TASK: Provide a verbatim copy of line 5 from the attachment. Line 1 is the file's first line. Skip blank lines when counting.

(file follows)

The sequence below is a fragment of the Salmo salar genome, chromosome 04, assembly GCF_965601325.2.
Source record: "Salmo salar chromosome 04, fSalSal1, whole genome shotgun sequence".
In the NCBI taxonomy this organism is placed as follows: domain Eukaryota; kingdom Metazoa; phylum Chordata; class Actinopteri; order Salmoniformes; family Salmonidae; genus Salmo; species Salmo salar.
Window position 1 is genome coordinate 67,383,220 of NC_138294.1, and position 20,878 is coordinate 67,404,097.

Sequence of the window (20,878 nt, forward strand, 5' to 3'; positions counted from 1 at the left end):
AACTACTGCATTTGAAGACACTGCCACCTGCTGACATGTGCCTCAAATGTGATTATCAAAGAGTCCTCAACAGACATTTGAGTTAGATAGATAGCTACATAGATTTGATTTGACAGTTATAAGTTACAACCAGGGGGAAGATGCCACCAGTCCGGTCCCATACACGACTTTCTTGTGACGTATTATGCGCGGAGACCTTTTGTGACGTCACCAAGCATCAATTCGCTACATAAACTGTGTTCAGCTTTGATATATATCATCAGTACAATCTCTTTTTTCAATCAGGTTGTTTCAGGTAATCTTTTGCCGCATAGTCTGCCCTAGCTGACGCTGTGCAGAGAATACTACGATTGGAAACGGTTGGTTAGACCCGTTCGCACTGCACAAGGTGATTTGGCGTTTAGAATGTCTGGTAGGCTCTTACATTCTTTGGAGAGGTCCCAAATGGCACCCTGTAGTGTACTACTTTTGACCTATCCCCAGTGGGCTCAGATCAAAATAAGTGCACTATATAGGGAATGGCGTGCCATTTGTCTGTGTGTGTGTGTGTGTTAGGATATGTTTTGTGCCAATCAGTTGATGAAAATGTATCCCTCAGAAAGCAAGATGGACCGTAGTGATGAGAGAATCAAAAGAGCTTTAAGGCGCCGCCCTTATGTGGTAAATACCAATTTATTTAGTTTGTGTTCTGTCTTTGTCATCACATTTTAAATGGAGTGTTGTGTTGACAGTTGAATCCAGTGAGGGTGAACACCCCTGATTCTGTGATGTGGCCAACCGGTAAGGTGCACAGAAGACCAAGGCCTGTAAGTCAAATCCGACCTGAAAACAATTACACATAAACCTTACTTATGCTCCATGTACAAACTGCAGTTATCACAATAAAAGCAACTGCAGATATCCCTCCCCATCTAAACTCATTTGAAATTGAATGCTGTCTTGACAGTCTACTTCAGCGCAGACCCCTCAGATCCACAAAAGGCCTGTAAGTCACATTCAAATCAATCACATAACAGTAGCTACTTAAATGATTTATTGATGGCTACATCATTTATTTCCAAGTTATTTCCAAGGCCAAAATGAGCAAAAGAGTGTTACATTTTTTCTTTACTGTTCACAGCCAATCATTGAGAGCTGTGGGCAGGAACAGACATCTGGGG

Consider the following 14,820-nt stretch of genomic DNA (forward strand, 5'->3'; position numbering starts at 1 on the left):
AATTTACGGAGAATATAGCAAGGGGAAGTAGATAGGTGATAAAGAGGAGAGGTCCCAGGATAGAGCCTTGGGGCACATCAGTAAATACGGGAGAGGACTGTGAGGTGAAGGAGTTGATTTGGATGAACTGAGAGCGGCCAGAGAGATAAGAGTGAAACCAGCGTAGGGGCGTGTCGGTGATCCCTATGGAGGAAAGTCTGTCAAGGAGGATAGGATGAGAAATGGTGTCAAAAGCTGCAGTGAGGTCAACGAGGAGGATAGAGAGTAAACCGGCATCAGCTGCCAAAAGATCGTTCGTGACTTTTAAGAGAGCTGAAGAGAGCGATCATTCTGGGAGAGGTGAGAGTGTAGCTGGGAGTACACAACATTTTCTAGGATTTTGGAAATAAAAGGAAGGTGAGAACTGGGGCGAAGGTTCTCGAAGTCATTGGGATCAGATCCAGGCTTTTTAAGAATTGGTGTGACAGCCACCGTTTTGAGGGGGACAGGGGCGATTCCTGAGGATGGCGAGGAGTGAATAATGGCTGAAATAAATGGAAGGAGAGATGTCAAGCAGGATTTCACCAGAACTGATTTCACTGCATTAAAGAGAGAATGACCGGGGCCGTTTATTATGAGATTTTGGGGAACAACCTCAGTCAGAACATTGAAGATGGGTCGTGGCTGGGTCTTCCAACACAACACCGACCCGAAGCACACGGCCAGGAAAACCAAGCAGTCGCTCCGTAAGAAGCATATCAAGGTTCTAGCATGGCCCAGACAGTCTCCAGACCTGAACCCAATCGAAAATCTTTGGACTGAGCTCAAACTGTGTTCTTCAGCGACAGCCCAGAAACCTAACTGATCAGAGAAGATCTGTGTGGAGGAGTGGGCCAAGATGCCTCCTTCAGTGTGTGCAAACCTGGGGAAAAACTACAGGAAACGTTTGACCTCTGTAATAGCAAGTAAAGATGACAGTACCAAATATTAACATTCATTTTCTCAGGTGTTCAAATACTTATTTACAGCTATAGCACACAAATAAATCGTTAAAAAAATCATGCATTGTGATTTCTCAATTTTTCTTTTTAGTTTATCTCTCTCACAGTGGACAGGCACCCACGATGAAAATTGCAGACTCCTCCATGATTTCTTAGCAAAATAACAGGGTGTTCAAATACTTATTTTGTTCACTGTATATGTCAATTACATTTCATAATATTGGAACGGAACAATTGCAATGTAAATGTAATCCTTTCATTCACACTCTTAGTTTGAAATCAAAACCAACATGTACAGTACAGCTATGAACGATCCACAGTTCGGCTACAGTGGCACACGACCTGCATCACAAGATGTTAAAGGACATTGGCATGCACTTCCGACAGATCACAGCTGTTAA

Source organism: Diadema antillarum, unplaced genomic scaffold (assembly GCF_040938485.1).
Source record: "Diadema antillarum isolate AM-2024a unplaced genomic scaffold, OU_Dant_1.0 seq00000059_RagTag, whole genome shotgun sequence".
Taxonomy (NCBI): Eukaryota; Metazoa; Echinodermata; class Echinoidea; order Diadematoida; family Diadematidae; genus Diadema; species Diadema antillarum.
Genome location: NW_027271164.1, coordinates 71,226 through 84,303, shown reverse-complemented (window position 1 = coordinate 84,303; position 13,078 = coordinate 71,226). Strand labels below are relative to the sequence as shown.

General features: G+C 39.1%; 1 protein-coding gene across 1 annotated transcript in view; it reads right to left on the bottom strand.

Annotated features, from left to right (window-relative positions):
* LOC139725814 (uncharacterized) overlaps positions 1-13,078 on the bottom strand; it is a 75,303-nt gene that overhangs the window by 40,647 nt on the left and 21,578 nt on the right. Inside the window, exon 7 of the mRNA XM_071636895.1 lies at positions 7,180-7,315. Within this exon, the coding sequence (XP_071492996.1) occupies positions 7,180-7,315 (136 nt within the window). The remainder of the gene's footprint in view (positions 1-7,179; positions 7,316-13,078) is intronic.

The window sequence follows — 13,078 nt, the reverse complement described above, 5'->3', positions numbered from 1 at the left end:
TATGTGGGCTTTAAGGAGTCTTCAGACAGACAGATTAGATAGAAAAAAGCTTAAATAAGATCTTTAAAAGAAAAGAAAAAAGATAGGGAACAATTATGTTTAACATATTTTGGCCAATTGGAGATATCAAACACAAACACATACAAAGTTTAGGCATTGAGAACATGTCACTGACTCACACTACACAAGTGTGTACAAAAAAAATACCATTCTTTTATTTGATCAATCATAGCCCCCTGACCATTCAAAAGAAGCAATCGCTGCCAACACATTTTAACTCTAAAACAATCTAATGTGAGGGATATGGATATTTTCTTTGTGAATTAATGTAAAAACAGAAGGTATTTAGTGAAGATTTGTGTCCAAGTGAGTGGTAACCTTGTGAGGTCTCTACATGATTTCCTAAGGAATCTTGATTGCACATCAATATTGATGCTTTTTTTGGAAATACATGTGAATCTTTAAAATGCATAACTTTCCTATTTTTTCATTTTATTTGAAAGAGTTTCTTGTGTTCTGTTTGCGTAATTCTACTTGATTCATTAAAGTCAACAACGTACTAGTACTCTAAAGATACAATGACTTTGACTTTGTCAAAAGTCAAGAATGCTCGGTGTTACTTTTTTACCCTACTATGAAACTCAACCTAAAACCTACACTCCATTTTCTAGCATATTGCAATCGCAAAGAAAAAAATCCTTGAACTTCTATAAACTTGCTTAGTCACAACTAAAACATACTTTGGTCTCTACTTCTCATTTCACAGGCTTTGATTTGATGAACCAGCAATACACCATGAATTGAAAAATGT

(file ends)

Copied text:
Sequence of the window (20,878 nt, forward strand, 5' to 3'; positions counted from 1 at the left end):